American homes, especially suburban American homes, continue to grow in square footage. But like all trends, this one may be reaching its turning point.
Today, more Americans are scaling back and building tiny homes, for a multitude of reasons. But the general consensus amongst tiny homeowners, is that their tiny homes provide them with economic freedom and peace of mind.
While the definition of what constitutes a tiny home varies (some say 1,000-square-feet or less and others say 500-square-feet or less) one thing is for certain, compared to the average American home, tiny homes pale in comparison. Some find pride in scaling their homes down to the bare minimum. You can take this tiny house virtual tour of Jay Shafer, a forefather of the movement’s, 89-square-foot home in Sebastapol, California. Jay sells plans for the model for $859.
But tiny homes are about more than just practicality. Most tiny homeowners find a renewed sense in beauty and architecture when they’re designing and constructing their home. Doug Immel, a school teacher in Providence, Rhode Island, completed his dream home with cherry-wood floors, cathedral ceilings and stained-glass windows. The 164-square-foot home cost him $28,000, which is a seventh of the median price of single-family residences in Rhode Island. Because of his tiny home, Immel predicts he may be able to retire in as few as three years.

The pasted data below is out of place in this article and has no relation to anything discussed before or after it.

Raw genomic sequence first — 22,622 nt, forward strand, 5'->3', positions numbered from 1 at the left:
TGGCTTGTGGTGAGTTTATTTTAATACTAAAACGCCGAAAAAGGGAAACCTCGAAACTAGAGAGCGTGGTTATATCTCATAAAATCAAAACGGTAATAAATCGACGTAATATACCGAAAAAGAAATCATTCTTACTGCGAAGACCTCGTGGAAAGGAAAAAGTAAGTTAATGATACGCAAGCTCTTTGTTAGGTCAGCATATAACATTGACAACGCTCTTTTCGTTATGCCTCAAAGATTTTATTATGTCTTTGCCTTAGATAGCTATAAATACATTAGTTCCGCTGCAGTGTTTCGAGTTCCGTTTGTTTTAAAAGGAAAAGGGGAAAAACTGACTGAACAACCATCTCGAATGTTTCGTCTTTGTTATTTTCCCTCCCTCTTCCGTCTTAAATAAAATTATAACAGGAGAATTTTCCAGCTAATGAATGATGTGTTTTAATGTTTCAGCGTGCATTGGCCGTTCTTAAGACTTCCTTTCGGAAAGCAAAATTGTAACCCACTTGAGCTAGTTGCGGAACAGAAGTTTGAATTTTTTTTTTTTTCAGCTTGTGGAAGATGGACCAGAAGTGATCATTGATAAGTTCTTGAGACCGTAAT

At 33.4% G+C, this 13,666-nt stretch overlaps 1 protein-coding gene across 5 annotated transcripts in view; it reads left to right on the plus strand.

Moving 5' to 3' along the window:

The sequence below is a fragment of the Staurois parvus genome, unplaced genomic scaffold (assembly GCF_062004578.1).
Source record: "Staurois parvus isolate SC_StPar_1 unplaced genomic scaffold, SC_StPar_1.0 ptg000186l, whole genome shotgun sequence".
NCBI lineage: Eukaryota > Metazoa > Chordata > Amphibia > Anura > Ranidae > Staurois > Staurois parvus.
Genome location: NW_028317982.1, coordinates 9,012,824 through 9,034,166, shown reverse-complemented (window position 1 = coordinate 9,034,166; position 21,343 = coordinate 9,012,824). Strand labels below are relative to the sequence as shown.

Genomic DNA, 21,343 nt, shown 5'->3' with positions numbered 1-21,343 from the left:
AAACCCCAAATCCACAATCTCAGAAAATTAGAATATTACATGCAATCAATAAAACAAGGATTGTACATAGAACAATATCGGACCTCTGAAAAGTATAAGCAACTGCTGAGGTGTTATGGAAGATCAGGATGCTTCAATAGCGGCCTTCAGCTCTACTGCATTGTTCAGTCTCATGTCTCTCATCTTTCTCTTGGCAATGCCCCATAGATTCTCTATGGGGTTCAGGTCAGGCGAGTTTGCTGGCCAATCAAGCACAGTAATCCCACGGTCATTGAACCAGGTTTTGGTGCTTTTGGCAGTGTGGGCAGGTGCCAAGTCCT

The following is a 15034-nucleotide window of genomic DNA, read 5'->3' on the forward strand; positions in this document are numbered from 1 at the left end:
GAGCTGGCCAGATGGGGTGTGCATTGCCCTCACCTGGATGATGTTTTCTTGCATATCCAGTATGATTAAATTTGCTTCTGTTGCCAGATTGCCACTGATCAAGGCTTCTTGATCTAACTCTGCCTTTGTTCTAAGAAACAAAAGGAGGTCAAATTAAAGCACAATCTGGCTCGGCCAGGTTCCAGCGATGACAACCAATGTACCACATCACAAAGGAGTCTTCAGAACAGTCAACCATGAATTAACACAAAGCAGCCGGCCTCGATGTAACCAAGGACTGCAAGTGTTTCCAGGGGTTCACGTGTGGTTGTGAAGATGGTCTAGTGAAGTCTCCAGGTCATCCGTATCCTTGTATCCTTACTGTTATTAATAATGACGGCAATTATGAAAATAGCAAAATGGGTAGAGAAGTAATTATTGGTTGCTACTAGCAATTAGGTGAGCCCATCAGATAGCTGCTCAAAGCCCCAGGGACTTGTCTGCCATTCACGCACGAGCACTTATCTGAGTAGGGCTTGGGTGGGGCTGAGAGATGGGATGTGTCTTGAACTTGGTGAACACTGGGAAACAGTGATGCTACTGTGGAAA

”I am infinitely happier,” he told Bloomberg News.
Tiny homeowners note a variety of economic benefits from investing in their tiny homes including the freedom to explore a new, more rewarding career, the freedom from mortgage constraints, and the potential for early retirement.
While the movement is still relatively small, it has experienced a rapid growth rate in recent years, which may be attributed in part to the economic recession. 23 percent of tiny homeowners range between the ages of 31 and 40, according to “The Tiny Life” blog, which surveyed more than 2,600 tiny homeowners in the U.S. Almost 90 percent said they had at least some college education. There is even a real-estate market dedicated solely to tiny homes at Tiny House Listings, where buyers who want a tiny home, but don’t want to put in the work themselves, can peruse tiny homes listings.
The best thing about his little house, Immel told Bloomberg, is that it gave him “complete peace of mind.”
Pictured: Oct. 14, 2010, Jay Schafer, owner of Tumbleweed Tiny Houses, exits a tiny house he built for himself in Graton, Calif; Photo: Ben Margot
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